‘Active immunisation against invasive disease, pneumonia and acute otitis media caused by Streptococcus pneumoniae in infants and children from 6 weeks up to 2 years of age’.According to the MA, the excipients of that vaccine were sodium chloride and water for injections.
In September 2009 Forsgren applied to the Österreichisches Patentamt for an SPC for Protein D. No, said the office, since Protein D was just an excipient. On appeal, the Board of Appeal of the Österreichisches Patentamt agreed: while Protein D had a therapeutic effect against the Haemophilus influenzae bacterium, it wasn't present as such in Synflorix, being covalently bonded to other active ingredients. Accordingly, Protein D couldn't be authorised as a medicinal product within the meaning of the SPC Regulation. Forsgren appealed further to the Oberster Patent- und Markensenat, which decided to stay proceedings and to refer to the CJEU the following questions for a preliminary ruling:
‘1. Under Article 1(b) and Article 3(a) and (b) of [Regulation 469/2009], provided that the other conditions are met, may [an SPC] be granted for an active ingredient protected by a basic patent (in this case, Protein D) where that active ingredient is present in a medicinal product (in this case, Synflorix) as part of a covalent (molecular) bond with other active ingredients but none the less retains an effect of its own?This morning the CJEU (Eighth Chamber) ruled:
2. If Question 1 is answered in the affirmative:
(a) Under Article 3(a) and (b) of [Regulation No 469/2009], may [an SPC] be granted for the substance protected by the basic patent (in this case, Protein D) where that substance has a therapeutic effect of its own (in this case, as a vaccine against the Haemophilus influenzae bacterium) but the marketing authorisation for the medicinal product does not relate to that effect?
(b) Under Article 3(a) and (b) of [Regulation 469/2009], may [an SPC] be granted for the substance protected by the basic patent (in this case, Protein D) where the marketing authorisation describes that substance as a ‘carrier’ for the actual active ingredients (in this case, pneumococcal polysaccharides), where the substance, as an adjuvant, enhances the effect of those substances, but where that effect is not expressly mentioned in the marketing authorisation for the medicinal product?’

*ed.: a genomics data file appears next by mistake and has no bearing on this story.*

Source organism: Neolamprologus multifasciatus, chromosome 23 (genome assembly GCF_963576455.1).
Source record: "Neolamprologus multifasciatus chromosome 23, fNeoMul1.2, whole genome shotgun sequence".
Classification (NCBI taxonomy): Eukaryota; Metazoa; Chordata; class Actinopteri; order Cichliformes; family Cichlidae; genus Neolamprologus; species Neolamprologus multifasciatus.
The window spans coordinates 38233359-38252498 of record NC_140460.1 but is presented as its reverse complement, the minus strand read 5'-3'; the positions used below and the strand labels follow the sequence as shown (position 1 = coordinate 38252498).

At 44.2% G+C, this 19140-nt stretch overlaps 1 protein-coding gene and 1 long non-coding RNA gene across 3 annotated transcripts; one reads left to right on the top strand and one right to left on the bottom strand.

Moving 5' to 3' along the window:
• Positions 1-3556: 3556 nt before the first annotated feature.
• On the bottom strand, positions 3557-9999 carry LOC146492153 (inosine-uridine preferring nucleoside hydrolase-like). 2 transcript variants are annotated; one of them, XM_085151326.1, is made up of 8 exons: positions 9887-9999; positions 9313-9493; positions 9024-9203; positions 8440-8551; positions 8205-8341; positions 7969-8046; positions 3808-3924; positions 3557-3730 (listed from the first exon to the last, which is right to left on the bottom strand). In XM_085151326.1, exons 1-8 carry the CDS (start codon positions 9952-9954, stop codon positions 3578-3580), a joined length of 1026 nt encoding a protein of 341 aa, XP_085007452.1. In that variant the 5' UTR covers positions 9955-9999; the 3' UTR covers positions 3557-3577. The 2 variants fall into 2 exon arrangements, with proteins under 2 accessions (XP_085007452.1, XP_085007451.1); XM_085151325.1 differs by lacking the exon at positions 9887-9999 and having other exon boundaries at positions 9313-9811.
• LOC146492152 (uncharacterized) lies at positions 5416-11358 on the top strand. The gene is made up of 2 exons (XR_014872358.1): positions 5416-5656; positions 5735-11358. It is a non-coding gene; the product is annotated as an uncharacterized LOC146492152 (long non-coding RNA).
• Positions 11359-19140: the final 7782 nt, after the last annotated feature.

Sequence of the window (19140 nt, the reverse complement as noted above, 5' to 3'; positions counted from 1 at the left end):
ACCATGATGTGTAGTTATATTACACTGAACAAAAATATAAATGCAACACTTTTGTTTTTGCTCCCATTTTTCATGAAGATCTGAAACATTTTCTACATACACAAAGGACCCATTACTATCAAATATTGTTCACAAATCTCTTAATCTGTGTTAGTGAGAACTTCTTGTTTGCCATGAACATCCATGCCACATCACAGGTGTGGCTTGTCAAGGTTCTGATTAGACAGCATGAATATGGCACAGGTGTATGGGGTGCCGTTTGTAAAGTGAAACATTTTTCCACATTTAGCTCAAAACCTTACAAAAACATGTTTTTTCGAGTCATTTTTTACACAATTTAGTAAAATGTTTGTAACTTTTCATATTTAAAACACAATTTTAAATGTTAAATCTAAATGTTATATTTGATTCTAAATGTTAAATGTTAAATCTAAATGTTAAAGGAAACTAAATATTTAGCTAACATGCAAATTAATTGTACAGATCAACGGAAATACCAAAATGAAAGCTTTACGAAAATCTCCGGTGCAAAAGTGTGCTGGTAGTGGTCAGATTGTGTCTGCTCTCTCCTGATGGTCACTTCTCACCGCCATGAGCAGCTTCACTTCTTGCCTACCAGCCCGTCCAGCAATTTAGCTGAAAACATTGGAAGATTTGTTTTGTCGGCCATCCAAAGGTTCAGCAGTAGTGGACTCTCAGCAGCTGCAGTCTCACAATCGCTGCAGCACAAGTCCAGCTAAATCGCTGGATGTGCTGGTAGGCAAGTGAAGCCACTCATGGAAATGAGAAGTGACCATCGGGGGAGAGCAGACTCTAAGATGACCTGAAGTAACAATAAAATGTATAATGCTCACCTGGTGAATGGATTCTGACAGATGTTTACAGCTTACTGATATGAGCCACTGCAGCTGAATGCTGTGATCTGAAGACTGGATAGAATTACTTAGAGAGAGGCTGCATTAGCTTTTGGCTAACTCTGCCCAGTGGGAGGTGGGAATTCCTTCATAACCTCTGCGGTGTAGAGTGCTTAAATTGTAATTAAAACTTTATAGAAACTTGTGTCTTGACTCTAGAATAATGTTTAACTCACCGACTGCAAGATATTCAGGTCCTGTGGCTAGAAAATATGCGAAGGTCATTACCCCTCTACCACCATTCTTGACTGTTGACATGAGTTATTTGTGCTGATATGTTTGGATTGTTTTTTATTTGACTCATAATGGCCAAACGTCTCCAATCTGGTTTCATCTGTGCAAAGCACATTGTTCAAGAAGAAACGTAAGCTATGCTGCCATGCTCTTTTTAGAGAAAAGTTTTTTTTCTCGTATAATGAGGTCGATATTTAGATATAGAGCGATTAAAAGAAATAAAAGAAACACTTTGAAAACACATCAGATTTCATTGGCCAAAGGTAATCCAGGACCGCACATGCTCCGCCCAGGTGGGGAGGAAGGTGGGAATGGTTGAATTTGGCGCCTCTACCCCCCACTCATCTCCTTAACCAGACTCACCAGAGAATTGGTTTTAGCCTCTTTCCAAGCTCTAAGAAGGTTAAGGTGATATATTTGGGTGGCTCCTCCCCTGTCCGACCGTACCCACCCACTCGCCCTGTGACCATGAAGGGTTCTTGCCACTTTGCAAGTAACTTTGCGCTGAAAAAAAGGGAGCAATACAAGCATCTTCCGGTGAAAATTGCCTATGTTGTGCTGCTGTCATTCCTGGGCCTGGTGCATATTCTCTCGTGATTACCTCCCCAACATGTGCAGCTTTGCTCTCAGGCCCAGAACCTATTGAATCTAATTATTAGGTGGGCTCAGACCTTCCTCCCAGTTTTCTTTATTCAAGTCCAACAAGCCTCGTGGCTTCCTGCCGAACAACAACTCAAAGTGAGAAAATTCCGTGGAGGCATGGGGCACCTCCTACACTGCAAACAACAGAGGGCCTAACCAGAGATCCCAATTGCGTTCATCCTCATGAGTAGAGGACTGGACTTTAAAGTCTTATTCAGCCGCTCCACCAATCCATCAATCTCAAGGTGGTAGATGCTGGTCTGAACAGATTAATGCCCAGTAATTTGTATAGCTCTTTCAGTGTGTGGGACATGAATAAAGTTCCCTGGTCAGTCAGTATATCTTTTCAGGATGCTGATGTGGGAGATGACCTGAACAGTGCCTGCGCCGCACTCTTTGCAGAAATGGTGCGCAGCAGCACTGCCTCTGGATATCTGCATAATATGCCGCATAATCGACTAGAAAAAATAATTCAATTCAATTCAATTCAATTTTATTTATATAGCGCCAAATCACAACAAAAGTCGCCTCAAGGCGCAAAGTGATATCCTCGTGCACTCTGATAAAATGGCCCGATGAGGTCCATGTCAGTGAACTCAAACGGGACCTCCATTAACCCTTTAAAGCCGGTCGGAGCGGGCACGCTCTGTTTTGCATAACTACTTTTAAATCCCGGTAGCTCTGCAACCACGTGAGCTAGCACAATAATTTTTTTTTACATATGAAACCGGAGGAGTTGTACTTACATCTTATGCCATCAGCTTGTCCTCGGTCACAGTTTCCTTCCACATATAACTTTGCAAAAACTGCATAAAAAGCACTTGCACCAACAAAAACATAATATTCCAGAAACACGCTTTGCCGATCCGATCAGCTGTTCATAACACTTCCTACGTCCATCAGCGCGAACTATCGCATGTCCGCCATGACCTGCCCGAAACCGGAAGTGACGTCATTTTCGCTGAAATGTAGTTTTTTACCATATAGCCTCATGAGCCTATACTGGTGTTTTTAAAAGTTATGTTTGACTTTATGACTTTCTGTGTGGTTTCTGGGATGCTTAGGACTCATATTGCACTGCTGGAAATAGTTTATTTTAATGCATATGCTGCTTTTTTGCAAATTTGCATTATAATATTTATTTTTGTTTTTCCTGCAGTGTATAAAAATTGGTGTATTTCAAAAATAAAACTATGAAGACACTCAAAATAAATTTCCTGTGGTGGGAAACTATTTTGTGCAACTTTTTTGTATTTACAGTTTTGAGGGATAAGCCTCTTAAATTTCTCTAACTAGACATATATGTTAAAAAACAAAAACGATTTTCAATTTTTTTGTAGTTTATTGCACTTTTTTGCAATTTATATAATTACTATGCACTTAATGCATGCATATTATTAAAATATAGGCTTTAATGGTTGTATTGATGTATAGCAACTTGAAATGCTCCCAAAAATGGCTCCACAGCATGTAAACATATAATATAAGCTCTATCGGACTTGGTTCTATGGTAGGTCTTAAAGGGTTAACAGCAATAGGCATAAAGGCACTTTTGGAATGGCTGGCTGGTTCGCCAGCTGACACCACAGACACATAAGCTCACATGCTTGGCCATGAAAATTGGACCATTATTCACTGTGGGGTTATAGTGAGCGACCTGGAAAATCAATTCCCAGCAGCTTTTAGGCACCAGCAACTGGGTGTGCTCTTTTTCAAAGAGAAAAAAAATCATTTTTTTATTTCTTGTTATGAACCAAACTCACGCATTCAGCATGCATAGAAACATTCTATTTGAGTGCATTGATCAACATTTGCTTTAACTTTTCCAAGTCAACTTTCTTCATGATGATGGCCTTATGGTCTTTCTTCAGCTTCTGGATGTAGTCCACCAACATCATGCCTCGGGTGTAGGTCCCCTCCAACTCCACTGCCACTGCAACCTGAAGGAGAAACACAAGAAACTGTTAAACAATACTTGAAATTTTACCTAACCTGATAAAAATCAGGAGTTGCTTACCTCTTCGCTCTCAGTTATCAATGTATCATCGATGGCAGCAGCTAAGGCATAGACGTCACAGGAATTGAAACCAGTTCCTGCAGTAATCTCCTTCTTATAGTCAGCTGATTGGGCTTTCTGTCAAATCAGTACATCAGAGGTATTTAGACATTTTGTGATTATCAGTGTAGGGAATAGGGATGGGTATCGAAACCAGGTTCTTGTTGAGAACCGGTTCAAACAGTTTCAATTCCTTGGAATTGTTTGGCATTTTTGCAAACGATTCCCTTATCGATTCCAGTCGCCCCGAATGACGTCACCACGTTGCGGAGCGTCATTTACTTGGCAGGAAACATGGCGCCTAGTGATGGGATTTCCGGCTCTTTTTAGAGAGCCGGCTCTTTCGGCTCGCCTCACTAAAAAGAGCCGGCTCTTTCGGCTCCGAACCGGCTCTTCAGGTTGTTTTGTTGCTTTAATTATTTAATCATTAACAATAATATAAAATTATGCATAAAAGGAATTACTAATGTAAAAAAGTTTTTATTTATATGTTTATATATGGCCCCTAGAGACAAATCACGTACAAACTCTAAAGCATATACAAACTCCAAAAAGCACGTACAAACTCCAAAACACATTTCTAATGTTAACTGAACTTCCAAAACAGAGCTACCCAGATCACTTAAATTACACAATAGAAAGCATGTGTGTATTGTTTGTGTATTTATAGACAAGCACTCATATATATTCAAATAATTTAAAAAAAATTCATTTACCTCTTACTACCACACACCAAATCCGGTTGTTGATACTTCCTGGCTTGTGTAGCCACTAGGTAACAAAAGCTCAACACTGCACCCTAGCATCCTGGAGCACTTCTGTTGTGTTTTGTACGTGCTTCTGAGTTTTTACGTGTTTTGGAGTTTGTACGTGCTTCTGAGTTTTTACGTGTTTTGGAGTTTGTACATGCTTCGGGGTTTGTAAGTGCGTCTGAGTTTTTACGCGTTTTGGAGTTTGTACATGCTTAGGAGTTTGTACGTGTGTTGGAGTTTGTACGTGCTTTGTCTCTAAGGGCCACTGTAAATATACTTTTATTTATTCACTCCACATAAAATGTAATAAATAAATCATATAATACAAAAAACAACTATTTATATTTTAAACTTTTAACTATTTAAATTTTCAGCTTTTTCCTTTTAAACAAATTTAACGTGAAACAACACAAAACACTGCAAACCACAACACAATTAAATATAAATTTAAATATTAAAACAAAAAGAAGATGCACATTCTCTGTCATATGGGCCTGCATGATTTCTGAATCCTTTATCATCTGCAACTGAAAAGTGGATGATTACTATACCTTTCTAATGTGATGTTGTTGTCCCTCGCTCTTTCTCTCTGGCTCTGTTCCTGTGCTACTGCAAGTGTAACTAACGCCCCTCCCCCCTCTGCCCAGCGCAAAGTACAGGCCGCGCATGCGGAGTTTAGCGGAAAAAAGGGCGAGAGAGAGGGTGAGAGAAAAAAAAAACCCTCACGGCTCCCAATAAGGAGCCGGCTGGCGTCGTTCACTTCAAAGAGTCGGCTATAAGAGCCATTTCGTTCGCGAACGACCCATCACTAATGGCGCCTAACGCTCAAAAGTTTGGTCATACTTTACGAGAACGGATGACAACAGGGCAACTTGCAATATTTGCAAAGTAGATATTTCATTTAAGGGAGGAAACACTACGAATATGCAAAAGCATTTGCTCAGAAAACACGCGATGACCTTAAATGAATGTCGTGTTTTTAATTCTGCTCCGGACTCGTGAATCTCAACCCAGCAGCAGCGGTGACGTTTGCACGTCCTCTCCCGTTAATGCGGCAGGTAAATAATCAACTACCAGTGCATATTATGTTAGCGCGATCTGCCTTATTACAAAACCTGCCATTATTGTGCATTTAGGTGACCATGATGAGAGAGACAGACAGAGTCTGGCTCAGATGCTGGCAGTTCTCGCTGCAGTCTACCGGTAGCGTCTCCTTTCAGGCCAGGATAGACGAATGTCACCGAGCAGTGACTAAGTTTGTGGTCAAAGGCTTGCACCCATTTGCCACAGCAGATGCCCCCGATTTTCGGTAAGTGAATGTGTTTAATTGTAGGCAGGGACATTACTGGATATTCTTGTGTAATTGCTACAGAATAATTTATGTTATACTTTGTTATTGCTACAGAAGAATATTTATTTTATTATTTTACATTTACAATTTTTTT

1. Articles 1(b) and 3(a) of Regulation 469/2009 ... must be interpreted as not precluding, in principle, the possibility that an active ingredient can give rise to the grant of a supplementary protection certificate where the active ingredient is covalently bound to other active ingredients which are part of a medicinal product.There may be some further comment from the blog team but, in the meantime your comments are most welcome.
2. Article 3(b) of Regulation 469/2009 must be interpreted as precluding the grant of a supplementary protection certificate for an active ingredient whose effect does not fall within the therapeutic indications covered by the wording of the marketing authorisation.
Article 1(b) of Regulation 469/2009 must be interpreted as meaning that a carrier protein conjugated with a polysaccharide antigen by means of a covalent binding may be categorised as an ‘active ingredient’ within the meaning of that provision only if it is established that it produces a pharmacological, immunological or metabolic action of its own which is covered by the therapeutic indications of the marketing authorisation, a matter which it is for the referring court to determine, in the light of all the facts of the dispute in the main proceedings.